Our educational program allows us to share our passion for art, music, and technology with adults and children throughout the central Ohio region. Our introductory and intermediate-level workshops give participants the opportunity to work with various open source platforms, robotics kits, DIY electronics and soft circuits, and more. Mobile lab instructors provide the materials, supplies, know-how, and encouragement for participants to create and innovate.
In 2019 we were awarded an Arts Partnership grant from the Ohio Arts Council to offer a workshop series titled “The Science of Sound”. The purpose of this series is twofold: first, it will provide introductory-level, hands-on instruction in electronic music making over a range of approaches. It will also demystify electronic music and electronic music composition for youth and adults with little to no formal musical background who are interested in electronic music production, as well as musicians with formal musical background with traditional instruments and are looking to expand their practice into experimental electronic music.
This workshop series is not centered around learning specific technologies or electronic music generating equipment as such, or learning the newest technologies for their own sake; instead, they will learn how to learn new tools. Particular technologies and applications introduced in the series will play a supporting role in teaching participants the fundamentals of sound and the physics of sound as it pertains to experimental and electronic music making. In addition, these technologies and applications will be placed in a historical context by introducing participants to musicians who explored current music technology’s predecessors and whose explorations also delved into scientific concepts regarding sound and how the new electronic technologies of their time informed how they explored these scientific concepts.
While all workshops in this series will cover relevant music theory, music history, and physics as it relates to sound (resonance, frequency, pitch, amplitude, wave descriptions, and so on), every workshop will be grounded in hands-on learning activities in music making and lab time that allow participants to directly and immediately apply what they have learned, while bridging the gap between theoretical and practical applications of music and science. The areas of focus in the series are: fundamentals of physics, mathematics and music; using the iPad to make music; introduction to coding and open source computer applications; and exploring electronic music equipment and gear (pedals, controllers, field recording equipment, etc.).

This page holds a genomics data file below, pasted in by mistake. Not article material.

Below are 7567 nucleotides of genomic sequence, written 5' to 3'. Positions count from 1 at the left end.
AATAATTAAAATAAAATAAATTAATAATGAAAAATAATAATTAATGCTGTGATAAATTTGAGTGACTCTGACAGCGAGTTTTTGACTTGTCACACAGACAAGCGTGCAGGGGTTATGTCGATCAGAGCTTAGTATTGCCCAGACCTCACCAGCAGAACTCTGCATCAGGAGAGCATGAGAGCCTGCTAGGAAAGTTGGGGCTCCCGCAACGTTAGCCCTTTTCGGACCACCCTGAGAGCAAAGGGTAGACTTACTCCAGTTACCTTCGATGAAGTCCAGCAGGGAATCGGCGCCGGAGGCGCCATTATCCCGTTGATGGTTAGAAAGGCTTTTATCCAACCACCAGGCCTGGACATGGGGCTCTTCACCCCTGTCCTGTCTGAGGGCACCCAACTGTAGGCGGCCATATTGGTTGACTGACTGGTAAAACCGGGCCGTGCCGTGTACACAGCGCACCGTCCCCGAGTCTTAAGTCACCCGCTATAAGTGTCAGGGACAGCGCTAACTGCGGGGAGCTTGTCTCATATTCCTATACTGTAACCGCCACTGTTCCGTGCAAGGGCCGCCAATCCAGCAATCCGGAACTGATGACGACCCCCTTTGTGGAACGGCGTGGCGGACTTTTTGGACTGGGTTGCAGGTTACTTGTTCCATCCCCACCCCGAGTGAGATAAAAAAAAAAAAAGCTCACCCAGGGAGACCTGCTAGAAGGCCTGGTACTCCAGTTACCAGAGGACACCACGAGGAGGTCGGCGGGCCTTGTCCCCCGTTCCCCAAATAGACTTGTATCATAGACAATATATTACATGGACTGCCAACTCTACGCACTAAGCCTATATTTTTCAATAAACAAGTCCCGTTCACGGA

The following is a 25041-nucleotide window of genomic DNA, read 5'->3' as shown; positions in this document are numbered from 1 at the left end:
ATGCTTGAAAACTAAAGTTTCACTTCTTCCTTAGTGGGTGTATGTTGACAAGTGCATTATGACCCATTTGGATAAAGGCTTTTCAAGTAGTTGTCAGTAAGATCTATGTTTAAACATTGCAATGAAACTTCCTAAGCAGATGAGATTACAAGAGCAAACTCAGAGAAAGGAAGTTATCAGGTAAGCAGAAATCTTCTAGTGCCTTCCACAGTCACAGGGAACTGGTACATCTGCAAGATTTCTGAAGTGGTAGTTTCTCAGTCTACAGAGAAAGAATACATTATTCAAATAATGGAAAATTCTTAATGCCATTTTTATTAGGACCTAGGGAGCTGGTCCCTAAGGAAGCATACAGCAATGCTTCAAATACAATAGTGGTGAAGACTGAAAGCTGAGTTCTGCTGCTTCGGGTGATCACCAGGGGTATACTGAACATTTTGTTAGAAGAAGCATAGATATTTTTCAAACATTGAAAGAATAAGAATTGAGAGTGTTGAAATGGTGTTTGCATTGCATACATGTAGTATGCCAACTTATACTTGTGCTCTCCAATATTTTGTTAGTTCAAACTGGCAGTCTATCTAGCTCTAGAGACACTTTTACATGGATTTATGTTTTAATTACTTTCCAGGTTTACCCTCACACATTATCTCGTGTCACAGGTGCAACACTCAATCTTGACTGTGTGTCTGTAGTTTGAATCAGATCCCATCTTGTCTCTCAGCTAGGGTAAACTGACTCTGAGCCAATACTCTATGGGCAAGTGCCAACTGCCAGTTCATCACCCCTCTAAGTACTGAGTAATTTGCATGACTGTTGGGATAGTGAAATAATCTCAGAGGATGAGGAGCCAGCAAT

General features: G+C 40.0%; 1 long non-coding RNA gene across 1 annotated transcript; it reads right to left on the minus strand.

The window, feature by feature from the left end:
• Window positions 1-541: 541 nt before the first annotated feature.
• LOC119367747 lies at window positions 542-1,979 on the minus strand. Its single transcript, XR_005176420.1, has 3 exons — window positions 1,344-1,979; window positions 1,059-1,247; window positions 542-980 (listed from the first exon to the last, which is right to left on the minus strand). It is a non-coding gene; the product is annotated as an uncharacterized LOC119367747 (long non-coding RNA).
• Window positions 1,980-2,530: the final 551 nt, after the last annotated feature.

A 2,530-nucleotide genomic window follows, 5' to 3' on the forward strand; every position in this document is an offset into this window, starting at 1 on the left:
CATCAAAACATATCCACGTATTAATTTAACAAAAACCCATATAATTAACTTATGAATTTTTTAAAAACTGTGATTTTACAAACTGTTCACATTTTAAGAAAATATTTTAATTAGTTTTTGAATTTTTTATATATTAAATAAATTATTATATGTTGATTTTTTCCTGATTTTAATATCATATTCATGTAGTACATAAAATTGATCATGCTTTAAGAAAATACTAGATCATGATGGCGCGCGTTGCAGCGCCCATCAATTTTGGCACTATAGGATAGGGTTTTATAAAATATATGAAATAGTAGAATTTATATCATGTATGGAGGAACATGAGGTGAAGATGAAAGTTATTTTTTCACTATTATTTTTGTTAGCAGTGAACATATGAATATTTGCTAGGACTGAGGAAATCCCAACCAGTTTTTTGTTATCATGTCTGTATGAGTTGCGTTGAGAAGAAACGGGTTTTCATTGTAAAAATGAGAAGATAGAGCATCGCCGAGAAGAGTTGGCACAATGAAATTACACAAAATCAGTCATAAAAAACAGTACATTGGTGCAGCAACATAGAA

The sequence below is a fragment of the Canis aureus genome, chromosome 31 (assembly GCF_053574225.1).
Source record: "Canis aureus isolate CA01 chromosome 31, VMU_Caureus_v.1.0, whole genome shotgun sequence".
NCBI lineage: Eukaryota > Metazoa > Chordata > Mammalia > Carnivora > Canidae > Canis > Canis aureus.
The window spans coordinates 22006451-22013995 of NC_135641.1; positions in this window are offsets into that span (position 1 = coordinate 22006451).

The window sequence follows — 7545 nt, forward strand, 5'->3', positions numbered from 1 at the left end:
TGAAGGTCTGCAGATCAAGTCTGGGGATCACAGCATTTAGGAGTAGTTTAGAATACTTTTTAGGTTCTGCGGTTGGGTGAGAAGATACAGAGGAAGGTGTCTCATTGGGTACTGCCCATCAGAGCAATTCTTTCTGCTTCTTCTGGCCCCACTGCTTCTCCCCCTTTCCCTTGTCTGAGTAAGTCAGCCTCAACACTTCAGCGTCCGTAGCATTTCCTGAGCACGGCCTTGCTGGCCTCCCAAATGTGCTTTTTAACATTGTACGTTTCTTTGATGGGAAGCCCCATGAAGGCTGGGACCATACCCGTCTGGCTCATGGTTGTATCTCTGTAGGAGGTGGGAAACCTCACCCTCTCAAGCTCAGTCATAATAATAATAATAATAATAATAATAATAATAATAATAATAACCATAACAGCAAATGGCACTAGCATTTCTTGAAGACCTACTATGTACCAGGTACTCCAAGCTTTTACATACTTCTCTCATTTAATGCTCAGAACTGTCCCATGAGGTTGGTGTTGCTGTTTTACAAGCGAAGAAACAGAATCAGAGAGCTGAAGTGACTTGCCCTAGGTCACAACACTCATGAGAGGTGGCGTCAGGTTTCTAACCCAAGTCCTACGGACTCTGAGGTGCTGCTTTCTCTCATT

Some of our current and past workshop topics include:
- Build a Buzzbot
- Make a Glowie Monster
- Make a Low Power Amp
- Mitigating Digital and Physical Surveillance
- Projection Mapping
- Intro to Improvisational Music
- Build Your Own Electronic Piano
- Algorithmic Music with Sonic Pi
- Intro to Ableton Live
- Make a DIY Custom Bike Light
- Circuit Bending with Radio Frequencies
Our educational program currently takes place at It Looks Like Its Open.
For those who are unable to attend our workshops but would like to learn about the topics we offer, we offer several kits with instructions: Mini Glowie Monster kits, Glowie Monster kits, and LED graffiti kits. Documentation of mini glowie monster and glowie monster workshops can be found on our site, with photos of in-progress and finished products.
Frequently Asked Questions
How do I register for a Fuse Factory workshop?
All of our upcoming workshops are listed along the right side of our website’s home page. To sign up for a workshop, click on the workshop title, which will take you to the workshop information page. At the bottom of this page are clickable images that let you select the workshop option you want; when clicked, you are taken to PayPal.
Do you offer workshops outside of Columbus?
Yes! The nice thing about being a mobile lab is that we can come to you, supplies and all. In addition to Franklin county, we are able to travel to Delaware, Licking, and Fairfield counties. If you are in one of these counties and are interested in having us offer a workshop in your area, please contact our Executive Director Alison Colman.
I’d like to teach a Fuse Factory workshop. What do I need to do?
Hooray! We are always looking for enthusiastic and knowledgeable instructors! To begin a discussion with us, please contact our Executive Director Alison Colman to let her know you are interested in teaching a workshop and the topic(s) you would like to offer. We also recommend that you take a look at our workshop planning document to get a sense of what it takes to get a new workshop up and running.
Do you have any other lingering questions? No worries – just contact us!